Religious Symbolism In Faiz Ahmed Faiz
We have become so much polarised ideologically that now we cannot see anything in its multiple menifestations and hues. Owing to this, everything appears in black and white to us. Like other spheres of life, literature could not remain immune from this debilitating mental disorder of ours. This becomes even more evident on the occasion of Faiz’s birthday every year.
For his acolytes, Faiz is an infallible icon who does not brook any space of religion or mysticism in his writing. On the other side of the ideological divide, he is a blasphemous sufi targetting the sacred ideals. Contrary to the views of these ideolgoical divides, Faiz has the plasticity of mind and catholocity of the spirit that extract meaning and symbols from the antithesis entities like ‘sacred’ and ‘profane’ to form a new synthesis.
In his poetry, Faiz appropriates religion, and infuses new meaning into religious symbols, images and metaphors by connecting the scriptural narrative to explicate the quotidian realities of life, and therey reconfigures congnitive geography and semiotic universe.
Faiz Ahmed Faiz is one of the luminous lodestars on the horizon of Urdu who broke new grounds in Urdu poetry by merging gam-e-jana with gam-e-doran. By integrating wailing of the heart (game-e-jana) with woe of the world (gam-e-doran), he breathed a new life into words and symbols that have become clichés now. Though he did not subscribe to the ritualistic part of religion, he employed religious symbols for creating alternate world by changing the semiotic universe of people. By making meaning of the words polysemic, Faiz infused revolutionary meaning into the religious language in which meaning had been ossified over the centuries because of atrophy of mind.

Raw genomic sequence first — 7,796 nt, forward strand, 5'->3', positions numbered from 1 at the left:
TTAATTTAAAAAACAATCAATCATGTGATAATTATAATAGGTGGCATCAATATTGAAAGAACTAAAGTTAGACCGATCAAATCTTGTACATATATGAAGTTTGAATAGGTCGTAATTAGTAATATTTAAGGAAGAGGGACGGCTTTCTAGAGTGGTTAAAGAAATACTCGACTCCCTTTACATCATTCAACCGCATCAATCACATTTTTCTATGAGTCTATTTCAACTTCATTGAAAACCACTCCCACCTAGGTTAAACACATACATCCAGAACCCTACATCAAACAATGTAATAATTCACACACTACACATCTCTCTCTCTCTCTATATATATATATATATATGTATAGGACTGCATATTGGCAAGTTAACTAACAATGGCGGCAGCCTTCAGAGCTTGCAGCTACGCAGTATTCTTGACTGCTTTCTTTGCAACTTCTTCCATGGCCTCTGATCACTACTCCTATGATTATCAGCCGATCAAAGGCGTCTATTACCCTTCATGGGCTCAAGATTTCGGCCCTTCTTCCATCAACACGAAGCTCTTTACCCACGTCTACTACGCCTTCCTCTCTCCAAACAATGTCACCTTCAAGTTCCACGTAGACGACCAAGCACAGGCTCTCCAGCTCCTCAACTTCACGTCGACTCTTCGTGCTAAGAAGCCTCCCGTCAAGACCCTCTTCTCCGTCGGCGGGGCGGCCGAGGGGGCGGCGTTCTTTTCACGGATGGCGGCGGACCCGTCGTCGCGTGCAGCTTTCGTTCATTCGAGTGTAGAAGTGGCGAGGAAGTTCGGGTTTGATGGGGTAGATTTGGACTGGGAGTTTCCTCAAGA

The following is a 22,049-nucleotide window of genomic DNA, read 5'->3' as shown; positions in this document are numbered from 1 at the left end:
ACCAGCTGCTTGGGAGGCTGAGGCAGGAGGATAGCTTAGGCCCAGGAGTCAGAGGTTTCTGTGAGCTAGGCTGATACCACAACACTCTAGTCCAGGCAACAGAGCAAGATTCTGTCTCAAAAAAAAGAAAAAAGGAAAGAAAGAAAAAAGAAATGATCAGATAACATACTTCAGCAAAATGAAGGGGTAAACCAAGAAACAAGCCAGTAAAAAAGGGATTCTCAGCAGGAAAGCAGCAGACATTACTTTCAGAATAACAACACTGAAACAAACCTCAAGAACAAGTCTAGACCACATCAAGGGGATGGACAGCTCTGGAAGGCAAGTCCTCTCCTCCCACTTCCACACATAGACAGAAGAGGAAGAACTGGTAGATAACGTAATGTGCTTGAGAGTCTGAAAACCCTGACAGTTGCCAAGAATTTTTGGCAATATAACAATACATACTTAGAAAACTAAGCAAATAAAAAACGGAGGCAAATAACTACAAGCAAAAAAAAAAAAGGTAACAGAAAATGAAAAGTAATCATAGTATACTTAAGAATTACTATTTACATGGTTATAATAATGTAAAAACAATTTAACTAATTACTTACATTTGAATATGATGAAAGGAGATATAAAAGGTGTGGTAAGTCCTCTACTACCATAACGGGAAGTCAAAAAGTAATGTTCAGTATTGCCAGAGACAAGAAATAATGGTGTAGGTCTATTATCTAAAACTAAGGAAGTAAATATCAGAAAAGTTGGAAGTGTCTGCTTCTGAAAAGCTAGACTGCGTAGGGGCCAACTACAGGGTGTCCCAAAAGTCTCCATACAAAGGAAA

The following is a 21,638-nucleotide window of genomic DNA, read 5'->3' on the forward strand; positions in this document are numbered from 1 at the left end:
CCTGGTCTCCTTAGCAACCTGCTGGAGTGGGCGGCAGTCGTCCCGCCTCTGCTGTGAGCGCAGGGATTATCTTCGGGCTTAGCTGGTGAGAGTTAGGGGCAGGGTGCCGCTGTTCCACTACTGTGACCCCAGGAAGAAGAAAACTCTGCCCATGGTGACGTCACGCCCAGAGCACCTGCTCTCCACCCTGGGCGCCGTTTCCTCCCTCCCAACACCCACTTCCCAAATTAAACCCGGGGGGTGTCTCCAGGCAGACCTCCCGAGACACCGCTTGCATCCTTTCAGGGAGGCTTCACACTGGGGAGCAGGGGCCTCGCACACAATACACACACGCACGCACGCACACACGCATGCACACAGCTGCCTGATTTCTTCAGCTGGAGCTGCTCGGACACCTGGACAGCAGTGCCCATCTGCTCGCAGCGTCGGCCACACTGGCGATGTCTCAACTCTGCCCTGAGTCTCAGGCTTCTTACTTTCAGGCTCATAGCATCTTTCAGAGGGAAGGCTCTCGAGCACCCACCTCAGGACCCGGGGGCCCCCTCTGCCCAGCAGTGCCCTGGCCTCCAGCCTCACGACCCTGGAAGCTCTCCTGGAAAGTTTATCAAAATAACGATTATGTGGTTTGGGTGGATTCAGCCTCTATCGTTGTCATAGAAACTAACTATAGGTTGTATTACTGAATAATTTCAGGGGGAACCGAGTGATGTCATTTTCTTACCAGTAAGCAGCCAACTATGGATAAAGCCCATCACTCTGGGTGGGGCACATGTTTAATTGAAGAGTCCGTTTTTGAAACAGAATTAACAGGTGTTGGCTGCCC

Meaning of metaphors changes and exceeds its primal meaning. Expansion in metaphor takes place, when an artist reinterprets a particular message or event in the light of needs and thoughts of his time and space.
Through his art Faiz expanded the horizon of religious symbol by linking it with the domain of profane. The managers of the sacred and its knowledge spend all their energies to keep people in the mental fetters of an anachronistic interpretative schema. They reduce richness of religious meaning to a monolithic version that excludes even its followers let alone accommodating ‘Others’. Through the catalyst of art, Faiz expands religious discourse to shed light on quotidian affairs in a secular way. That is why he appears blasphemous to the guardians of sacred.
In his popular poem ‘hum dankhain gay’ Faiz rejuvenates not only religious language, but also inspires readers by invoking symbols that are part and parcel of their collective memory. In this poem, he employed words, symbols, metaphors from ‘Surat-ul-Qaria– the striking hour’- and alludes to a dissenter, Mansoor-al-Hallaj, in Islamic history to rally masses against the exploitative system and tyrannical rule.This poem gives allusion to the Quranic description of a cataclysmic event in which the ‘mountains shall be like plucked wool-tufts’. Faiz’s art turns ‘Anul-haq– I am the truth’ into a rallying slogan for masses to revolt against false gods who claim to have monopoly on truth and own sentient beings.
Two points are conspicuous in above mentioned poem. First, it challenges the traditional hermeneutical framework and proves that the language of revelation can be an effective tool for social change if we free it from the clutches of the sacred guards of the sacred. Second, it makes the common folk owners of religious language not the managers of sacred. Remember, clergy control masses by controlling the language. Faiz favours vox populi to the ghetoised language of clergy. Therefore, he urges the masses to take the charge of everything to from a new social semiotics and society.